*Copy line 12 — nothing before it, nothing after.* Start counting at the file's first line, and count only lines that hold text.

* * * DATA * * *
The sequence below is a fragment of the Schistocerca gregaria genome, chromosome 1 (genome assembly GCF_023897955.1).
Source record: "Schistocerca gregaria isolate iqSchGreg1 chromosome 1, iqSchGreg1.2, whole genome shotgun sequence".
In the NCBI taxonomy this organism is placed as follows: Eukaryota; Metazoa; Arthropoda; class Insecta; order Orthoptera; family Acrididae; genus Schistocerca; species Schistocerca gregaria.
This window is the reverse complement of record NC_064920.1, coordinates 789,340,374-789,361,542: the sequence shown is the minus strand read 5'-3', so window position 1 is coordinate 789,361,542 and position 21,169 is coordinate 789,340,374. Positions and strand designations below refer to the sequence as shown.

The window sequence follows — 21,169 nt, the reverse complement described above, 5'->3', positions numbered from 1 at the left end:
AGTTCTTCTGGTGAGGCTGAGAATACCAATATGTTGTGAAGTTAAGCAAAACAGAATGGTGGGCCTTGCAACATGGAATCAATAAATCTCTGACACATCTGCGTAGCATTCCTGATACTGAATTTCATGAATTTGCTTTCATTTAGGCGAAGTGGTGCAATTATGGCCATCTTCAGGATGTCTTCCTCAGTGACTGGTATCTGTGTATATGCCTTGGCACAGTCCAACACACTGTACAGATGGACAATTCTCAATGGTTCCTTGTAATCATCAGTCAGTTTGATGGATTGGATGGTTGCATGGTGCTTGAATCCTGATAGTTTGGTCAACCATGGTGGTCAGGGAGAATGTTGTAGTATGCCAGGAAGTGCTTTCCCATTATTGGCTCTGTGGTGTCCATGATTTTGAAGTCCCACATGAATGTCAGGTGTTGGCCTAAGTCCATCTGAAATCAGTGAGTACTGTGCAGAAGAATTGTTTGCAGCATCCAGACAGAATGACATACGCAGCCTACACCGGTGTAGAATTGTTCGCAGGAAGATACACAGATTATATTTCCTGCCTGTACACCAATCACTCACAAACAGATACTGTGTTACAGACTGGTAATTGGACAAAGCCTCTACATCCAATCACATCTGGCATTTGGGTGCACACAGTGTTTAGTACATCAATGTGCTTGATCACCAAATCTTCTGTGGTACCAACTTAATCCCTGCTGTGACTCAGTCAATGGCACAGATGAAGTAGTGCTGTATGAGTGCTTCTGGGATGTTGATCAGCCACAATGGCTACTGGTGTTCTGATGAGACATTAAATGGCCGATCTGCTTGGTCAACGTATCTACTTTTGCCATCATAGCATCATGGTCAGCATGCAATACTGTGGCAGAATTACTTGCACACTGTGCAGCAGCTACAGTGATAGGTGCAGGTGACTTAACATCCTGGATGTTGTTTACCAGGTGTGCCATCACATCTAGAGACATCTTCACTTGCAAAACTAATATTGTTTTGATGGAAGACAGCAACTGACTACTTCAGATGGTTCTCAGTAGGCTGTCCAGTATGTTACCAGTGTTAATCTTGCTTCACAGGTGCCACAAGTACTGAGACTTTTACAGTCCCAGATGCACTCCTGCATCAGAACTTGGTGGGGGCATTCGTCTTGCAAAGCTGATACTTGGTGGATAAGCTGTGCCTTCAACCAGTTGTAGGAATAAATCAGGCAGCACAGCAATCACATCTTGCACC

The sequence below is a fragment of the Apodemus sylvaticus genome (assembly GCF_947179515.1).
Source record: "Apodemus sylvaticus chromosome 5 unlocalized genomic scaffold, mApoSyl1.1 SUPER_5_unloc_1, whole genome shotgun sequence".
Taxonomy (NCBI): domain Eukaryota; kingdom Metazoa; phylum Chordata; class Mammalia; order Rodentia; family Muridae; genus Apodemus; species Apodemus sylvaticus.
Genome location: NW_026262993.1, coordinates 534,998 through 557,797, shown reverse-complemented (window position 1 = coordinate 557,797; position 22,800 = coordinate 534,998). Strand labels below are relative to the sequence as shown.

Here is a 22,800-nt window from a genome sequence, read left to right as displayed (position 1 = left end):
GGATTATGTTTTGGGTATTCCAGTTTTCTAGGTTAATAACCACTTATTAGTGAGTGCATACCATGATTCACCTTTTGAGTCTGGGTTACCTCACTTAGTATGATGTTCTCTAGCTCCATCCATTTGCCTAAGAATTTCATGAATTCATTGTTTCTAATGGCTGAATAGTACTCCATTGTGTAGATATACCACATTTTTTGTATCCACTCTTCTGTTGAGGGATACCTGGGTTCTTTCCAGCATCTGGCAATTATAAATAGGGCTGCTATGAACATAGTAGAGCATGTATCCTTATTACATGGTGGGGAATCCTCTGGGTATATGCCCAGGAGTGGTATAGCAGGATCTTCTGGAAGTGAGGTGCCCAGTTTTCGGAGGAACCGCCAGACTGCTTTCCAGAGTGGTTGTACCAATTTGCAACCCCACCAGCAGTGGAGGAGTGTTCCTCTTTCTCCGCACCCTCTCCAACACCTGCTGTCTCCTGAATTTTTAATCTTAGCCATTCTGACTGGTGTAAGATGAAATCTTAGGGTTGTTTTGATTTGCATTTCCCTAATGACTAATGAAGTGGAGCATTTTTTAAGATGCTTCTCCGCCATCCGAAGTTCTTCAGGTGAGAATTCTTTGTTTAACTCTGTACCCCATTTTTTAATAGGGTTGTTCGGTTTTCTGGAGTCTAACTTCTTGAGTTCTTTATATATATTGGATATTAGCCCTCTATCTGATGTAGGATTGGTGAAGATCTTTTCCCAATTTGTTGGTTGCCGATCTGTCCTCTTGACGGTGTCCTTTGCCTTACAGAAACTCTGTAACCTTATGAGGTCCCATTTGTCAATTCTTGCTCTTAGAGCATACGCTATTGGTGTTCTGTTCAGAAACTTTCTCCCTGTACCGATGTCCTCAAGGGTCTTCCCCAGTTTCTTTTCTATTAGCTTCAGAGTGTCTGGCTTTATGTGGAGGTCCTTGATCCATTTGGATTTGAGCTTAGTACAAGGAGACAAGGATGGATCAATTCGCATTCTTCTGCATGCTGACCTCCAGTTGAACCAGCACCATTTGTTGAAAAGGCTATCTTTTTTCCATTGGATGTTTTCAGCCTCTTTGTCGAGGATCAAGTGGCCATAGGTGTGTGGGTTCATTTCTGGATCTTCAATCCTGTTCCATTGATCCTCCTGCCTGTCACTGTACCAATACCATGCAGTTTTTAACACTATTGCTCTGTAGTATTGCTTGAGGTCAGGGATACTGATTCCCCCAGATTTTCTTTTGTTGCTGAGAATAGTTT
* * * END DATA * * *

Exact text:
GGATTATGTTTTGGGTATTCCAGTTTTCTAGGTTAATAACCACTTATTAGTGAGTGCATACCATGATTCACCTTTTGAGTCTGGGTTACCTCACTTAGTATGATGTTCTCTAGCTCCATCCATTTGCCTAAGAATTTCATGAATTCATTGTTTCTAATGGCTGAATAGTACTCCATTGTGTAGATATACCACATTTTTTGTATCCACTCTTCTGTTGAGGGATACCTGGGTTCTTTCCAGCATCTGGCAATTATAAATAGGGCTGCTATGAACATAGTAGAGCATGTATCCTTATTACATGGTGGGGAATCCTCTGGGTATATGCCCAGGAGTGGTATAGCAGGATCTTCTGGAAGTGAGGTGCCCAGTTTTCGGAGGAACCGCCAGACTGCTTTCCAGAGTGGTTGTACCAATTTGCAACCCCACCAGCAGTGGAGGAGTGTTCCTCTTTCTCCGCACCCTCTCCAACACCTGCTGTCTCCTGAATTTTTAATCTTAGCCATTCTGACTGGTGTAAGATGAAATCTTAGGGTTGTTTTGATTTGCATTTCCCTAATGACTAATGAAGTGGAGCATTTTTTAAGATGCTTCTCCGCCATCCGAAGTTCTTCAGGTGAGAATTCTTTGTTTAACTCTGTACCCCATTTTTTAATAGGGTTGTTCGGTTTTCTGGAGTCTAACTTCTTGAGTTCTTTATATATATTGGATATTAGCCCTCTATCTGATGTAGGATTGGTGAAGATCTTTTCCCAATTTGTTGGTTGCCGATCTGTCCTCTTGACGGTGTCCTTTGCCTTACAGAAACTCTGTAACCTTATGAGGTCCCATTTGTCAATTCTTGCTCTTAGAGCATACGCTATTGGTGTTCTGTTCAGAAACTTTCTCCCTGTACCGATGTCCTCAAGGGTCTTCCCCAGTTTCTTTTCTATTAGCTTCAGAGTGTCTGGCTTTATGTGGAGGTCCTTGATCCATTTGGATTTGAGCTTAGTACAAGGAGACAAGGATGGATCAATTCGCATTCTTCTGCATGCTGACCTCCAGTTGAACCAGCACCATTTGTTGAAAAGGCTATCTTTTTTCCATTGGATGTTTTCAGCCTCTTTGTCGAGGATCAAGTGGCCATAGGTGTGTGGGTTCATTTCTGGATCTTCAATCCTGTTCCATTGATCCTCCTGCCTGTCACTGTACCAATACCATGCAGTTTTTAACACTATTGCTCTGTAGTATTGCTTGAGGTCAGGGATACTGATTCCCCCAGATTTTCTTTTGTTGCTGAGAATAGTTT